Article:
20 pledges for 2020: Should green-minded investors avoid cheap index tracking funds?

I’ve pledged to help people navigate the green investment maze in 2020. There’s no one way through it. But it is a way you can achieve positive change

James Moore
Chief Business Commentator
Thursday 13 February 2020 17:21 GMT
If you want to track the FTSE 100 you have to put up with a lot of natural resource companies
If you want to track the FTSE 100 you have to put up with a lot of natural resource companies (Getty)

Investing in trackers means you have to take the rough with the smooth, hitching your wagon to oil companies and natural resource outfits if they're in the index you're tracking. The FTSE 100 has a lot of those

Investment funds that aim to follow or “track” the performance of a designated stock market index, as opposed to trying to beat it, are inexpensive, easy to understand and hugely popular, especially amongst novice investors.

With good reason. Most of the time they outperform so called actively managed funds run by stock pickers which too rarely beat the markets they're benchmarked against after their higher costs are factored in.

But trackers pose a problem for people who are concerned enough about the climate crisis to want to green up their investments.

A tracker investor is inevitably exposed to most, or all, of the constituents of the index their chosen fund tracks. So they have to take the rough with the smooth. Sometimes the rough is very rough indeed from the perspective of planet earth.

Britain’s premier stock market index is, for example, chock full of natural resource companies. They are some of FTSE 100's biggest and most important constituents.

You have oil giants (BP, Shell), you have mining companies (Anglo American, BHP Group, Rio Tinto).

A person who saves via a FTSE 100 or FTSE All Share tracker is hitching their wagon to the performance of all of these companies. So if, say, BP does well, they do well.

Talk about carrying the mark of Cain.

Does this mean their only option is to scour the ranks of actively managed funds with ESG (environmental, social and governance) screening? Do they have to leave the cheapest, and best, route into the market for most novice and smaller investors on the shelf?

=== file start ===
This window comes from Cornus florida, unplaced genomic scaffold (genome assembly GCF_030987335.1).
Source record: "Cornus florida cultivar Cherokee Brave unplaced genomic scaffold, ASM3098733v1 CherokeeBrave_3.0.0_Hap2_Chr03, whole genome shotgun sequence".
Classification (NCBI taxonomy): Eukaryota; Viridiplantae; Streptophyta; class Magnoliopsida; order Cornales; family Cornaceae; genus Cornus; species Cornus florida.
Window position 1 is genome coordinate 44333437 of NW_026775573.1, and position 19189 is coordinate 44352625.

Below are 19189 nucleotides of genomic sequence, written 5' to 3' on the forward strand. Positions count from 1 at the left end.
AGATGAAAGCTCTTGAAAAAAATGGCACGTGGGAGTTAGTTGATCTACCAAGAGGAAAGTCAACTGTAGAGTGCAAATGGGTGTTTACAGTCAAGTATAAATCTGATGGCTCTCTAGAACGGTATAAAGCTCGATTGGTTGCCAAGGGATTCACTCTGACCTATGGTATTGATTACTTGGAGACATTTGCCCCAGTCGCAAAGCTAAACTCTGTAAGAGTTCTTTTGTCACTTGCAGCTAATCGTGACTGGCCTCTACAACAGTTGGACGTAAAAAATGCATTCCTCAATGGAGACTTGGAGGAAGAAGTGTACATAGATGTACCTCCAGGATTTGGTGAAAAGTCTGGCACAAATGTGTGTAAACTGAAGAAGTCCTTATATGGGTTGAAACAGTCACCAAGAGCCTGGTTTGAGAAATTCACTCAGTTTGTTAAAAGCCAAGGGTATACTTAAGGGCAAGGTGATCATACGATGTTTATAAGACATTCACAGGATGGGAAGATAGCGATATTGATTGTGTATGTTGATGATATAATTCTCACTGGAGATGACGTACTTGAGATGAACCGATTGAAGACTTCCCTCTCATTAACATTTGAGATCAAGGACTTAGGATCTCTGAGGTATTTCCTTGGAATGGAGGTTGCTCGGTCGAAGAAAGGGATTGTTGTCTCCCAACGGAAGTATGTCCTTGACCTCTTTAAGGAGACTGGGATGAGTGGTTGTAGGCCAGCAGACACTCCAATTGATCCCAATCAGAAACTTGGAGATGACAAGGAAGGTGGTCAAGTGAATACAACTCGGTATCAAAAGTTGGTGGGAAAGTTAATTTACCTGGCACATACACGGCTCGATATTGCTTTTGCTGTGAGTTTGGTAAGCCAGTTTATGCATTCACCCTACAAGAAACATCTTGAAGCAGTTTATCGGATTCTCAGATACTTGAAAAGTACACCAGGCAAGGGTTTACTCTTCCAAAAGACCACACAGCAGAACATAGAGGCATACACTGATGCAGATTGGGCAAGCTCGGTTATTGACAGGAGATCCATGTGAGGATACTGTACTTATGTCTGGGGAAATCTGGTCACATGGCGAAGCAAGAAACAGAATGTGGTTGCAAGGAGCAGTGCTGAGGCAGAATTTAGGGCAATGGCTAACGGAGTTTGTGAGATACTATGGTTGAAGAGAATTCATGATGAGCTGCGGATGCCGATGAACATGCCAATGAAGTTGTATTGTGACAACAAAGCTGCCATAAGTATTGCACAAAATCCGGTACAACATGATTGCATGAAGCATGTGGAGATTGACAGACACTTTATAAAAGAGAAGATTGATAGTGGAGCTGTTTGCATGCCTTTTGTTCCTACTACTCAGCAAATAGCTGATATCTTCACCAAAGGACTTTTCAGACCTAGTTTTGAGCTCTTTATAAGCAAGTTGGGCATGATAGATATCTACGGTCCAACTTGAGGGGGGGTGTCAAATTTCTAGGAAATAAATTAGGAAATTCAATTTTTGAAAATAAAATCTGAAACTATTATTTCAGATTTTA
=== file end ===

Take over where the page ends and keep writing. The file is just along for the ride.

Not necessarily.

One way of solving this apparent dilemma is through choosing a tracker manager prepared to vote in favour of things like climate resolutions when they’re put forward.

Regular readers of this column will recall that I looked at the voting behaviour of big asset managers in the last edition. I highlighted two separate studies that found European money managers do a lot better than their US peers when it comes to voting in favour of progressive resolutions.

My own trackers are with Legal & General, which scored highly in both, and has a policy of calling out the worst climate offenders.

Companies on its naughty list are excluded from its ESG screened Future World range of funds. The money manager has also committed to voting against their boards with the shareholdings of its other funds.

I still think L&G could be more assertive than it is. Said naughty list does not, for example, include either BP or Shell which are held to have done better than the companies on it, including (for example) ExxonMobil and Rosneft,

But its stance is more progressive than many of its peers, which is why I have a chunk of my savings there.

For those who want to do more than simply relying on a fund manager to use its voting power to call out poor corporate behaviour, its Future World range offers what you might describe as ethical trackers, that incorporate ESG screening.

The “ethical trust” for example, is managed “passively” in that it tracks the FTSE 350 index, made up of the FTSE 100 and the second tier FTSE 250. But there are no stock pickers involved, it excludes from its portfolio the shares of companies “whose business does not meet a range of ethical and environmental guidelines”.

As such, oil and gas companies comprise 0.5 per cent of its holdings.

You might describe it as a passively managed fund for people with an active social conscience.

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